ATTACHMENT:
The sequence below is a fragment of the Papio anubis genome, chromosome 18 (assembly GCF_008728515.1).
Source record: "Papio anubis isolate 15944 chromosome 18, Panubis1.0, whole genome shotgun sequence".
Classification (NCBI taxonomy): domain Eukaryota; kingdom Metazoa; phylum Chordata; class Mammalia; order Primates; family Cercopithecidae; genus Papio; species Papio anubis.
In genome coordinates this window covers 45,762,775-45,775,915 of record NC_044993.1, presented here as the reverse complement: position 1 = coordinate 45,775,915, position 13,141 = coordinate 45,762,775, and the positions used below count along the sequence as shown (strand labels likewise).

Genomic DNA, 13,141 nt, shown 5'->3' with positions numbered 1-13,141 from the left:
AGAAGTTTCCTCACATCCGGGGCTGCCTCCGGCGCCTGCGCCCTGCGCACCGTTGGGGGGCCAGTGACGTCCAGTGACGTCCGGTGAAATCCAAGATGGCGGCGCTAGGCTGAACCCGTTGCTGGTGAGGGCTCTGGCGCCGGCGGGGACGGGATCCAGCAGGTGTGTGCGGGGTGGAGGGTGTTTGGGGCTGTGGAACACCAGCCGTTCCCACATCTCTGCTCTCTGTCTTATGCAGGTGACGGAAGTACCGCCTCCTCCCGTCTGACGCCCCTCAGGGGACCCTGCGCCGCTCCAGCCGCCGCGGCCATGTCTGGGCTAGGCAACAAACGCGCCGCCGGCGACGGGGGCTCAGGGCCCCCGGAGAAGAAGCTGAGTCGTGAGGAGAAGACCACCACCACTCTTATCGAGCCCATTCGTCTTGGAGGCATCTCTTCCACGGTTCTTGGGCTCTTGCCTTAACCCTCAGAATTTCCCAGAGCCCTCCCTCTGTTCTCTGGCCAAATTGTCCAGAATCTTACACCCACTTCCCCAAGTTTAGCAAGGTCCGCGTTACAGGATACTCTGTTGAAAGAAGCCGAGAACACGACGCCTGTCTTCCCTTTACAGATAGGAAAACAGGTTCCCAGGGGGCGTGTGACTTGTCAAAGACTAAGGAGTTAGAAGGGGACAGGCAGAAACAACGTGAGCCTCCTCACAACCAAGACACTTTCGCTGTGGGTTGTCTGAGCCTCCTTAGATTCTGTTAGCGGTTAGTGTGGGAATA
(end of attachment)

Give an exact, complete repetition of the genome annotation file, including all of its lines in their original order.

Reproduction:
The sequence below is a fragment of the Papio anubis genome, chromosome 18 (assembly GCF_008728515.1).
Source record: "Papio anubis isolate 15944 chromosome 18, Panubis1.0, whole genome shotgun sequence".
Classification (NCBI taxonomy): domain Eukaryota; kingdom Metazoa; phylum Chordata; class Mammalia; order Primates; family Cercopithecidae; genus Papio; species Papio anubis.
In genome coordinates this window covers 45,762,775-45,775,915 of record NC_044993.1, presented here as the reverse complement: position 1 = coordinate 45,775,915, position 13,141 = coordinate 45,762,775, and the positions used below count along the sequence as shown (strand labels likewise).

Genomic DNA, 13,141 nt, shown 5'->3' with positions numbered 1-13,141 from the left:
AGAAGTTTCCTCACATCCGGGGCTGCCTCCGGCGCCTGCGCCCTGCGCACCGTTGGGGGGCCAGTGACGTCCAGTGACGTCCGGTGAAATCCAAGATGGCGGCGCTAGGCTGAACCCGTTGCTGGTGAGGGCTCTGGCGCCGGCGGGGACGGGATCCAGCAGGTGTGTGCGGGGTGGAGGGTGTTTGGGGCTGTGGAACACCAGCCGTTCCCACATCTCTGCTCTCTGTCTTATGCAGGTGACGGAAGTACCGCCTCCTCCCGTCTGACGCCCCTCAGGGGACCCTGCGCCGCTCCAGCCGCCGCGGCCATGTCTGGGCTAGGCAACAAACGCGCCGCCGGCGACGGGGGCTCAGGGCCCCCGGAGAAGAAGCTGAGTCGTGAGGAGAAGACCACCACCACTCTTATCGAGCCCATTCGTCTTGGAGGCATCTCTTCCACGGTTCTTGGGCTCTTGCCTTAACCCTCAGAATTTCCCAGAGCCCTCCCTCTGTTCTCTGGCCAAATTGTCCAGAATCTTACACCCACTTCCCCAAGTTTAGCAAGGTCCGCGTTACAGGATACTCTGTTGAAAGAAGCCGAGAACACGACGCCTGTCTTCCCTTTACAGATAGGAAAACAGGTTCCCAGGGGGCGTGTGACTTGTCAAAGACTAAGGAGTTAGAAGGGGACAGGCAGAAACAACGTGAGCCTCCTCACAACCAAGACACTTTCGCTGTGGGTTGTCTGAGCCTCCTTAGATTCTGTTAGCGGTTAGTGTGGGAATA